• Nuclear force modernisation programs imply an ongoing utility for nuclear weapons, and the likelihood of their use.
  • Some military planners are developing war-fighting scenarios where nuclear weapons would be used.
  • President Trump’s reported reaction against extending the life of the New START agreement when this was raised by President Putin (New START, which limits the US and Russia each to 1,550 warheads on deployed strategic launchers, will expire in 2021 but can be extended by agreement until 2026).
  • The lack of any current negotiations on nuclear reductions, whether a successor to New START or the engagement of the other NPT nuclear-weapon states and the non-NPT states.


Today, when there is no serious focus on further nuclear reductions and complementary measures, there is a real risk that the arms control achievements of the past will start to come undone – what has been called 'the great unraveling'. A ban would help to arrest this trend and reinforce the need for serious efforts towards resumed and widened nuclear reductions.

A boycott of the ban negotiations will only exacerbate negative attitudes within the NPT membership and play into the hands of those seeking to undermine the NPT. It is in no-one’s interest to have these negotiations produce an unrealistic outcome, which will be exploited by NPT opponents. Participation in the negotiations by the nuclear-weapon states would ensure the debate is not one-sided. The nuclear-weapon states should consider whether there is any form of ban that they could accept. For example, I argue in a recent paper ('A Nuclear Weapons Ban: Finding Common Ground', published by the Asia Pacific Leadership Network) that a ban on the use of nuclear weapons would be equivalent to a 'no first use' or 'sole purpose' commitment. While currently some nuclear-weapon states would see such a ban as unacceptable, I suggest it merits further study.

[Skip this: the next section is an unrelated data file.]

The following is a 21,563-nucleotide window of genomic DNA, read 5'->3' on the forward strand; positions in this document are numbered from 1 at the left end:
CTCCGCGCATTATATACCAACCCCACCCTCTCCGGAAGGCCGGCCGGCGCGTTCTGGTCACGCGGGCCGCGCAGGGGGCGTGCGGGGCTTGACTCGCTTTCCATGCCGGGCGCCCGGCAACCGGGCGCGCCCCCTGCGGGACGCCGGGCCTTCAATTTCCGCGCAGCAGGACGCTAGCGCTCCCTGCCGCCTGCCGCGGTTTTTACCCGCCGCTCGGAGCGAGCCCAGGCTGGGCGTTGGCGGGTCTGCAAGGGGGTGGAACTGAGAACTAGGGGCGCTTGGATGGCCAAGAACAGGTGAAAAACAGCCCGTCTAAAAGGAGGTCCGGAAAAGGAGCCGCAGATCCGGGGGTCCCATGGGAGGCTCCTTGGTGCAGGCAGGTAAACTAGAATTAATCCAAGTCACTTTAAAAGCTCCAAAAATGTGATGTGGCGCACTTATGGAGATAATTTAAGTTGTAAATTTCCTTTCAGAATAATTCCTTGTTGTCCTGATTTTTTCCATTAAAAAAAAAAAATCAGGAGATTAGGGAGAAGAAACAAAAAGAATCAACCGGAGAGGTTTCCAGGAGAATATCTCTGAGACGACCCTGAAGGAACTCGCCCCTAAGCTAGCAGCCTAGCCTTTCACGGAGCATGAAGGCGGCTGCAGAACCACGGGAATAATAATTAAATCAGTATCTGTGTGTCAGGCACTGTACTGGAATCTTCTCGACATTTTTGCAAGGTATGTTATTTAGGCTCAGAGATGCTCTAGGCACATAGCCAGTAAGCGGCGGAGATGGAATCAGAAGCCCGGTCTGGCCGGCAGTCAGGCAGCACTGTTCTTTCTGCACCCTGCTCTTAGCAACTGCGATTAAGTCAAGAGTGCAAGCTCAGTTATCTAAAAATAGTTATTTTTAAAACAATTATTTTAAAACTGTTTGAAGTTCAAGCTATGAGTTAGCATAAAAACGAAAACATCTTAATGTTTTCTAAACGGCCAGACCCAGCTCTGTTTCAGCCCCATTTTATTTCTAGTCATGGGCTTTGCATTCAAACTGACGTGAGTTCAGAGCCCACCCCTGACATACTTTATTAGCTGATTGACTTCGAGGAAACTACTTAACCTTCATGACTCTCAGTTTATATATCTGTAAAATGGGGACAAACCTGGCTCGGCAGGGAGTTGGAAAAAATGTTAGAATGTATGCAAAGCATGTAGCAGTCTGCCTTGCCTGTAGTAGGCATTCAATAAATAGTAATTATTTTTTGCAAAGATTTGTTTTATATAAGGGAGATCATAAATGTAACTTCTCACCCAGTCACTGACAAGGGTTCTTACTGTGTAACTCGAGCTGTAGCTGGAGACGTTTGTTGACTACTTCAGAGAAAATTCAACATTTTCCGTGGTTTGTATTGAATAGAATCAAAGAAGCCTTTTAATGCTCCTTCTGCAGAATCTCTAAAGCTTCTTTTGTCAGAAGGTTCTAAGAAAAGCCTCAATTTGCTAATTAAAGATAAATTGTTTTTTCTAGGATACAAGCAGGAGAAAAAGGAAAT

Australia has a strong record of contributing to arms control issues. Now more than ever there is a need for constructive engagement. The value for the US in the alliance with Australia is not to echo US thinking, but our ability to bring a different perspective. The boycott of the nuclear weapon ban negotiations is ill-considered – we should participate and seek to persuade the US to do likewise. While we’re about it, we should also encourage the Trump Administration to extend New START.